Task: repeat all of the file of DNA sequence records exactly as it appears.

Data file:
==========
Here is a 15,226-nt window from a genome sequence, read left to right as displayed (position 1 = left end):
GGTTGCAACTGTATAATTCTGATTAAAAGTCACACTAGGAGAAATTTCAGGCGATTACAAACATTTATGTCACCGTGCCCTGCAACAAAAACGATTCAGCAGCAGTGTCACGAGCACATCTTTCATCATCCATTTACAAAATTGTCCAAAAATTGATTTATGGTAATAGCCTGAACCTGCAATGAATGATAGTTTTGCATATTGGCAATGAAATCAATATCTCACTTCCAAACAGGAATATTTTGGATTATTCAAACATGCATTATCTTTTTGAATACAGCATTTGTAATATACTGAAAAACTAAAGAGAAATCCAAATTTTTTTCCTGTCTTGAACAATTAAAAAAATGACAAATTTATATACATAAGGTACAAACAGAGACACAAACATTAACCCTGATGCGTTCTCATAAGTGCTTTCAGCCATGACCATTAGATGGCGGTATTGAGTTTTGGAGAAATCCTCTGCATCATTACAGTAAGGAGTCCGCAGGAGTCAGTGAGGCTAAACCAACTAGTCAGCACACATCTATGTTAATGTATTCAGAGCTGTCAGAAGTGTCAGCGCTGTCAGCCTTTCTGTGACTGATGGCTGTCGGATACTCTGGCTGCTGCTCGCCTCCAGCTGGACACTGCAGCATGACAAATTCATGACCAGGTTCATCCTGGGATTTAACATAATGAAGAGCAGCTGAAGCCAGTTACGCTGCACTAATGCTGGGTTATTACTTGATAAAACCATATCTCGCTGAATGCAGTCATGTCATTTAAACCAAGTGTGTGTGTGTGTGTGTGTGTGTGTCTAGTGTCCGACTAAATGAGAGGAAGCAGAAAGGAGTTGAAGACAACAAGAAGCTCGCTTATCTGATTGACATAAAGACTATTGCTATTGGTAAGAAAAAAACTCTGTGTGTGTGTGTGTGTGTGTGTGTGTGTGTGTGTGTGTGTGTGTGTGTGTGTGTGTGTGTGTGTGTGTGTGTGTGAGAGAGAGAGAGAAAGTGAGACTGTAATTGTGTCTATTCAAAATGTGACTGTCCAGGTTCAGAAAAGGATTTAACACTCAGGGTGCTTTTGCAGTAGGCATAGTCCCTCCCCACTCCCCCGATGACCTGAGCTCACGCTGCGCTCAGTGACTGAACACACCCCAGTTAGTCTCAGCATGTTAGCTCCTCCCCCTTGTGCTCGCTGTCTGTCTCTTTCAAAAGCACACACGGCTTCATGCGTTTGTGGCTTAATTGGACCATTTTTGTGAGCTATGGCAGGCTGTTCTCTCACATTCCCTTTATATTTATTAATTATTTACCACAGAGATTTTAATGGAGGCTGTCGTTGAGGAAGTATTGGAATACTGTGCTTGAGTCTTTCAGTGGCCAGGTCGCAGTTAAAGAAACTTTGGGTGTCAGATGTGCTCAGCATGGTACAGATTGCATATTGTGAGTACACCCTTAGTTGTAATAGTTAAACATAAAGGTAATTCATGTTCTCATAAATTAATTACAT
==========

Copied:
Here is a 15,226-nt window from a genome sequence, read left to right as displayed (position 1 = left end):
GGTTGCAACTGTATAATTCTGATTAAAAGTCACACTAGGAGAAATTTCAGGCGATTACAAACATTTATGTCACCGTGCCCTGCAACAAAAACGATTCAGCAGCAGTGTCACGAGCACATCTTTCATCATCCATTTACAAAATTGTCCAAAAATTGATTTATGGTAATAGCCTGAACCTGCAATGAATGATAGTTTTGCATATTGGCAATGAAATCAATATCTCACTTCCAAACAGGAATATTTTGGATTATTCAAACATGCATTATCTTTTTGAATACAGCATTTGTAATATACTGAAAAACTAAAGAGAAATCCAAATTTTTTTCCTGTCTTGAACAATTAAAAAAATGACAAATTTATATACATAAGGTACAAACAGAGACACAAACATTAACCCTGATGCGTTCTCATAAGTGCTTTCAGCCATGACCATTAGATGGCGGTATTGAGTTTTGGAGAAATCCTCTGCATCATTACAGTAAGGAGTCCGCAGGAGTCAGTGAGGCTAAACCAACTAGTCAGCACACATCTATGTTAATGTATTCAGAGCTGTCAGAAGTGTCAGCGCTGTCAGCCTTTCTGTGACTGATGGCTGTCGGATACTCTGGCTGCTGCTCGCCTCCAGCTGGACACTGCAGCATGACAAATTCATGACCAGGTTCATCCTGGGATTTAACATAATGAAGAGCAGCTGAAGCCAGTTACGCTGCACTAATGCTGGGTTATTACTTGATAAAACCATATCTCGCTGAATGCAGTCATGTCATTTAAACCAAGTGTGTGTGTGTGTGTGTGTGTGTGTCTAGTGTCCGACTAAATGAGAGGAAGCAGAAAGGAGTTGAAGACAACAAGAAGCTCGCTTATCTGATTGACATAAAGACTATTGCTATTGGTAAGAAAAAAACTCTGTGTGTGTGTGTGTGTGTGTGTGTGTGTGTGTGTGTGTGTGTGTGTGTGTGTGTGTGTGTGTGTGTGTGTGTGTGAGAGAGAGAGAGAAAGTGAGACTGTAATTGTGTCTATTCAAAATGTGACTGTCCAGGTTCAGAAAAGGATTTAACACTCAGGGTGCTTTTGCAGTAGGCATAGTCCCTCCCCACTCCCCCGATGACCTGAGCTCACGCTGCGCTCAGTGACTGAACACACCCCAGTTAGTCTCAGCATGTTAGCTCCTCCCCCTTGTGCTCGCTGTCTGTCTCTTTCAAAAGCACACACGGCTTCATGCGTTTGTGGCTTAATTGGACCATTTTTGTGAGCTATGGCAGGCTGTTCTCTCACATTCCCTTTATATTTATTAATTATTTACCACAGAGATTTTAATGGAGGCTGTCGTTGAGGAAGTATTGGAATACTGTGCTTGAGTCTTTCAGTGGCCAGGTCGCAGTTAAAGAAACTTTGGGTGTCAGATGTGCTCAGCATGGTACAGATTGCATATTGTGAGTACACCCTTAGTTGTAATAGTTAAACATAAAGGTAATTCATGTTCTCATAAATTAATTACAT